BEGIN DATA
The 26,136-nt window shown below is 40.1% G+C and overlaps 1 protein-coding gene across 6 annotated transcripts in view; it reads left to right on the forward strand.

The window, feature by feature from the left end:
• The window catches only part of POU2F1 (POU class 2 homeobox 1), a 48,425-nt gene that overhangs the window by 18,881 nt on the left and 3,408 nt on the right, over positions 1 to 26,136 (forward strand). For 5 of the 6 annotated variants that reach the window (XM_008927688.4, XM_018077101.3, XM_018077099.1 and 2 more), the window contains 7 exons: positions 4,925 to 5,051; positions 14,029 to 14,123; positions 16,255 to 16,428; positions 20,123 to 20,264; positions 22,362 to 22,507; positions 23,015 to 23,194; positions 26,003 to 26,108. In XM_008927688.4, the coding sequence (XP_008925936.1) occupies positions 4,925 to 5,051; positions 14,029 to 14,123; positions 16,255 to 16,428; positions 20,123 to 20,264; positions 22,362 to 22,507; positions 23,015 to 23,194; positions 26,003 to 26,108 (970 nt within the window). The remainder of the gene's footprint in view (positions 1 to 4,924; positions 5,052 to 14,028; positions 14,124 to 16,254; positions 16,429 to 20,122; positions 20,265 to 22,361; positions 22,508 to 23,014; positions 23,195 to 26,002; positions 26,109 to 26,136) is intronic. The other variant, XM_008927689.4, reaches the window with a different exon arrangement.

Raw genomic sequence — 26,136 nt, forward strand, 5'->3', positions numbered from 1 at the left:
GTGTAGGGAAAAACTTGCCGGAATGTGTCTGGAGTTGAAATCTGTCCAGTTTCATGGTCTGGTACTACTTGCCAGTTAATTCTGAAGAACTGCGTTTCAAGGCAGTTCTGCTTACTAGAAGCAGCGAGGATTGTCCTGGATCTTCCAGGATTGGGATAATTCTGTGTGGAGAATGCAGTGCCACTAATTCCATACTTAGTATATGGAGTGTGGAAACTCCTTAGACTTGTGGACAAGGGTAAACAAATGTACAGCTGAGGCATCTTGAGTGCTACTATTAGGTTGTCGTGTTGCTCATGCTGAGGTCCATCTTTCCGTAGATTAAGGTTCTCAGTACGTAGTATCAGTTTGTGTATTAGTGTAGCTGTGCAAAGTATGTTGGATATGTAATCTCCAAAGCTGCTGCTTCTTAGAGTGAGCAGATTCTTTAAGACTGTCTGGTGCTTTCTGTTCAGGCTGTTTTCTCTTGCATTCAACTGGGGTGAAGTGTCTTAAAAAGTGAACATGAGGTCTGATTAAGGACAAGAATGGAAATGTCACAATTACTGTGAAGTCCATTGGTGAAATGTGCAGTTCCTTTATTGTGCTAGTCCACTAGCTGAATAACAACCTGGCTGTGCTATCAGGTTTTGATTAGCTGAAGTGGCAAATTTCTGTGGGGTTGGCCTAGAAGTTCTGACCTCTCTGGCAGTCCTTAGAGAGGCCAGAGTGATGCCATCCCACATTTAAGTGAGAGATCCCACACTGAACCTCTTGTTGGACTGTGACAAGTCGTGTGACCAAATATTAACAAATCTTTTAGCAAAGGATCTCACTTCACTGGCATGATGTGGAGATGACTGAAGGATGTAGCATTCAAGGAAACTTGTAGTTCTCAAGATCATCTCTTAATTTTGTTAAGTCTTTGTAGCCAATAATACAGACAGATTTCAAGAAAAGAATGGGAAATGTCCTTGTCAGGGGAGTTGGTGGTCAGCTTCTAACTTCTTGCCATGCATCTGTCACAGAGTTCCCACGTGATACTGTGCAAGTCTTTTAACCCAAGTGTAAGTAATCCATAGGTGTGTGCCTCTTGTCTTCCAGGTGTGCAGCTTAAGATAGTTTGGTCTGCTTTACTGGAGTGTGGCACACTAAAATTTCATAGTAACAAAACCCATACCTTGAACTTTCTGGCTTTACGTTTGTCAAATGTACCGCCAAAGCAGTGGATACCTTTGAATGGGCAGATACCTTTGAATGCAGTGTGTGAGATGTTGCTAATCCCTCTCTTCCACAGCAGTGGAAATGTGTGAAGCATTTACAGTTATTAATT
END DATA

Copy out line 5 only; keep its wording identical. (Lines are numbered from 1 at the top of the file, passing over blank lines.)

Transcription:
GTGTAGGGAAAAACTTGCCGGAATGTGTCTGGAGTTGAAATCTGTCCAGTTTCATGGTCTGGTACTACTTGCCAGTTAATTCTGAAGAACTGCGTTTCAAGGCAGTTCTGCTTACTAGAAGCAGCGAGGATTGTCCTGGATCTTCCAGGATTGGGATAATTCTGTGTGGAGAATGCAGTGCCACTAATTCCATACTTAGTATATGGAGTGTGGAAACTCCTTAGACTTGTGGACAAGGGTAAACAAATGTACAGCTGAGGCATCTTGAGTGCTACTATTAGGTTGTCGTGTTGCTCATGCTGAGGTCCATCTTTCCGTAGATTAAGGTTCTCAGTACGTAGTATCAGTTTGTGTATTAGTGTAGCTGTGCAAAGTATGTTGGATATGTAATCTCCAAAGCTGCTGCTTCTTAGAGTGAGCAGATTCTTTAAGACTGTCTGGTGCTTTCTGTTCAGGCTGTTTTCTCTTGCATTCAACTGGGGTGAAGTGTCTTAAAAAGTGAACATGAGGTCTGATTAAGGACAAGAATGGAAATGTCACAATTACTGTGAAGTCCATTGGTGAAATGTGCAGTTCCTTTATTGTGCTAGTCCACTAGCTGAATAACAACCTGGCTGTGCTATCAGGTTTTGATTAGCTGAAGTGGCAAATTTCTGTGGGGTTGGCCTAGAAGTTCTGACCTCTCTGGCAGTCCTTAGAGAGGCCAGAGTGATGCCATCCCACATTTAAGTGAGAGATCCCACACTGAACCTCTTGTTGGACTGTGACAAGTCGTGTGACCAAATATTAACAAATCTTTTAGCAAAGGATCTCACTTCACTGGCATGATGTGGAGATGACTGAAGGATGTAGCATTCAAGGAAACTTGTAGTTCTCAAGATCATCTCTTAATTTTGTTAAGTCTTTGTAGCCAATAATACAGACAGATTTCAAGAAAAGAATGGGAAATGTCCTTGTCAGGGGAGTTGGTGGTCAGCTTCTAACTTCTTGCCATGCATCTGTCACAGAGTTCCCACGTGATACTGTGCAAGTCTTTTAACCCAAGTGTAAGTAATCCATAGGTGTGTGCCTCTTGTCTTCCAGGTGTGCAGCTTAAGATAGTTTGGTCTGCTTTACTGGAGTGTGGCACACTAAAATTTCATAGTAACAAAACCCATACCTTGAACTTTCTGGCTTTACGTTTGTCAAATGTACCGCCAAAGCAGTGGATACCTTTGAATGGGCAGATACCTTTGAATGCAGTGTGTGAGATGTTGCTAATCCCTCTCTTCCACAGCAGTGGAAATGTGTGAAGCATTTACAGTTATTAATT